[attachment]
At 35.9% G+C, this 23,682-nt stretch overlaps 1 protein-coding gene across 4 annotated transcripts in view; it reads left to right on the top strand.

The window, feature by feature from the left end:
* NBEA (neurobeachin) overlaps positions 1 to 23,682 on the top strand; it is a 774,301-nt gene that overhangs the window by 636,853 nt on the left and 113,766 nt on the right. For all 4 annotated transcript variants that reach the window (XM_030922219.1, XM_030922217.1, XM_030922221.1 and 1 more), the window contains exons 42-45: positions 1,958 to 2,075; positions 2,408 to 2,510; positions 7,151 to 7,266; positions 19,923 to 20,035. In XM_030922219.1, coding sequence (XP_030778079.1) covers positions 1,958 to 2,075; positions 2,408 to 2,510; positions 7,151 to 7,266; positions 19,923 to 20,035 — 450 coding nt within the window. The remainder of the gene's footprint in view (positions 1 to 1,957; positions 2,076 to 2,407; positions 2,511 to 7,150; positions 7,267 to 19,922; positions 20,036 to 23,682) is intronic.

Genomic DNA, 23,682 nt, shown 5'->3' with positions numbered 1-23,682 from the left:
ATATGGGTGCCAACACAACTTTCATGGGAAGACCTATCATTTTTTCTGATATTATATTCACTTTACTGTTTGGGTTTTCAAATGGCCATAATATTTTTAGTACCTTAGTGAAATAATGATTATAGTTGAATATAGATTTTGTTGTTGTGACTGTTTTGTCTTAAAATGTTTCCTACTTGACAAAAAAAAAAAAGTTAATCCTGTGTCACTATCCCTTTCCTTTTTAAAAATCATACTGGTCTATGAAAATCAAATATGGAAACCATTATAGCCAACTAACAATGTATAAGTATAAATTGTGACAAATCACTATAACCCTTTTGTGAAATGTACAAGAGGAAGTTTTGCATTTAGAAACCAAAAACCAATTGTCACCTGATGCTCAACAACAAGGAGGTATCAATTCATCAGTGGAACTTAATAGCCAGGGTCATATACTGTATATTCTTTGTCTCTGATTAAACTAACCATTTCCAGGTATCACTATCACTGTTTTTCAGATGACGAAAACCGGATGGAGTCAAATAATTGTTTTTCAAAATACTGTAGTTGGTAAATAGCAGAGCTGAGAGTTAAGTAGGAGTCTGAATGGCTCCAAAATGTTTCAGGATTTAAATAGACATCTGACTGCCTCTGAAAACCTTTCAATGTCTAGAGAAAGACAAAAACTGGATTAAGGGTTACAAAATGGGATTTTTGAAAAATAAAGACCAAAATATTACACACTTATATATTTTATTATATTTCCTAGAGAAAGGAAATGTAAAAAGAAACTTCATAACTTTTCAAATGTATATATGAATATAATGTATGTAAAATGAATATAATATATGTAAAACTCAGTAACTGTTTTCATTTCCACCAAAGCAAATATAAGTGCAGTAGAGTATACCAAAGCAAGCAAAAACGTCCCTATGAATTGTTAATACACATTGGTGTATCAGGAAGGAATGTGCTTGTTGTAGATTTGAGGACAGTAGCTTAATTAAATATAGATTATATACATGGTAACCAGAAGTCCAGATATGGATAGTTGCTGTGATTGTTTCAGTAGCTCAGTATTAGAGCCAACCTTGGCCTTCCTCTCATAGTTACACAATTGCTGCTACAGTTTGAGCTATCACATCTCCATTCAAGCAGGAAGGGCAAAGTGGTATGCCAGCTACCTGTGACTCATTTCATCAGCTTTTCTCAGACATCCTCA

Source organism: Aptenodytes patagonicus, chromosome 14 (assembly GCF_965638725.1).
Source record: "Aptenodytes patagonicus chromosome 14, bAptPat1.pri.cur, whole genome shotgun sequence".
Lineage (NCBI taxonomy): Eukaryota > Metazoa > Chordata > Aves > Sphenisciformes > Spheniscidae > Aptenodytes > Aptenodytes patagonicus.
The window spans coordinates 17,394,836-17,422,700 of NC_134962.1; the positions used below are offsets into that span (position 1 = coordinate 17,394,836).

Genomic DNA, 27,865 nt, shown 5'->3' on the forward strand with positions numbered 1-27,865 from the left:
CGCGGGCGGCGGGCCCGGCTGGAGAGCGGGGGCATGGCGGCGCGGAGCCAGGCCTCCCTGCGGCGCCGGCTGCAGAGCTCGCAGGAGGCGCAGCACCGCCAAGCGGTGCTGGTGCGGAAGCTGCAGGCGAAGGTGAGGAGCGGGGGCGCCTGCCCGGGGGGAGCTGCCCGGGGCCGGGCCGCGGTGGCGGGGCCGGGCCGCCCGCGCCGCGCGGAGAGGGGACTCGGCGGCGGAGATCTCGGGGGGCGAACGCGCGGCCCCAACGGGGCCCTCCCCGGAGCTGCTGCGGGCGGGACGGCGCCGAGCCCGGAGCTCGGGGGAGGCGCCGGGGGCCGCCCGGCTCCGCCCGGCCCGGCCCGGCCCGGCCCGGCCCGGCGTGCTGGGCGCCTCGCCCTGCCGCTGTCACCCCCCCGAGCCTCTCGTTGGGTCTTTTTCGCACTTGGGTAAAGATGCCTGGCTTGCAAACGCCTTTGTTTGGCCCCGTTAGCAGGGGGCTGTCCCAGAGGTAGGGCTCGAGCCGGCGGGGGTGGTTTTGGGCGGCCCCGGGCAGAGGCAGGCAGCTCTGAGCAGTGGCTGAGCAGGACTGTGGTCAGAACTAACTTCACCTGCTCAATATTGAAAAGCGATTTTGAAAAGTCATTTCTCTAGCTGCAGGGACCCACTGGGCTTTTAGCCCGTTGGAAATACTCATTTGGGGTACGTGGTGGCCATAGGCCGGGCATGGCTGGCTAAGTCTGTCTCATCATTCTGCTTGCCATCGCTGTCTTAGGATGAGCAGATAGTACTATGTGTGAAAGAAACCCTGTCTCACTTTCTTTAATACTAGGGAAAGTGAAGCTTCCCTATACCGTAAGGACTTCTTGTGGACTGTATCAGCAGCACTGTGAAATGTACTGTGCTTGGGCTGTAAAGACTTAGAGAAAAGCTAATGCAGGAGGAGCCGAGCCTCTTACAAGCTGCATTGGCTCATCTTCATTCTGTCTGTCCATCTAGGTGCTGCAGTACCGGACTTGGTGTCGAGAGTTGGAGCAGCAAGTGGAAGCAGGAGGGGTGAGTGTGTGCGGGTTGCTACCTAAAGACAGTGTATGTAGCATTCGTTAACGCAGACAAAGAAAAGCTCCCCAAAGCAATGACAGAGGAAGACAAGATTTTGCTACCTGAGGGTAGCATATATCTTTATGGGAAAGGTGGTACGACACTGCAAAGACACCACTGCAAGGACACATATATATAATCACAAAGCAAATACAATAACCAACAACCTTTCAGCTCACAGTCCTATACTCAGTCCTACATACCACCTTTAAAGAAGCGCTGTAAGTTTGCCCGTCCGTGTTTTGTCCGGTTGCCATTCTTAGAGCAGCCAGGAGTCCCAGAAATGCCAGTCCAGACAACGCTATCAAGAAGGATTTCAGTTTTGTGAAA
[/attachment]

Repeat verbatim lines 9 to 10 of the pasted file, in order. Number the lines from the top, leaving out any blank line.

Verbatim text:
The window spans coordinates 17,394,836-17,422,700 of NC_134962.1; the positions used below are offsets into that span (position 1 = coordinate 17,394,836).

Genomic DNA, 27,865 nt, shown 5'->3' on the forward strand with positions numbered 1-27,865 from the left: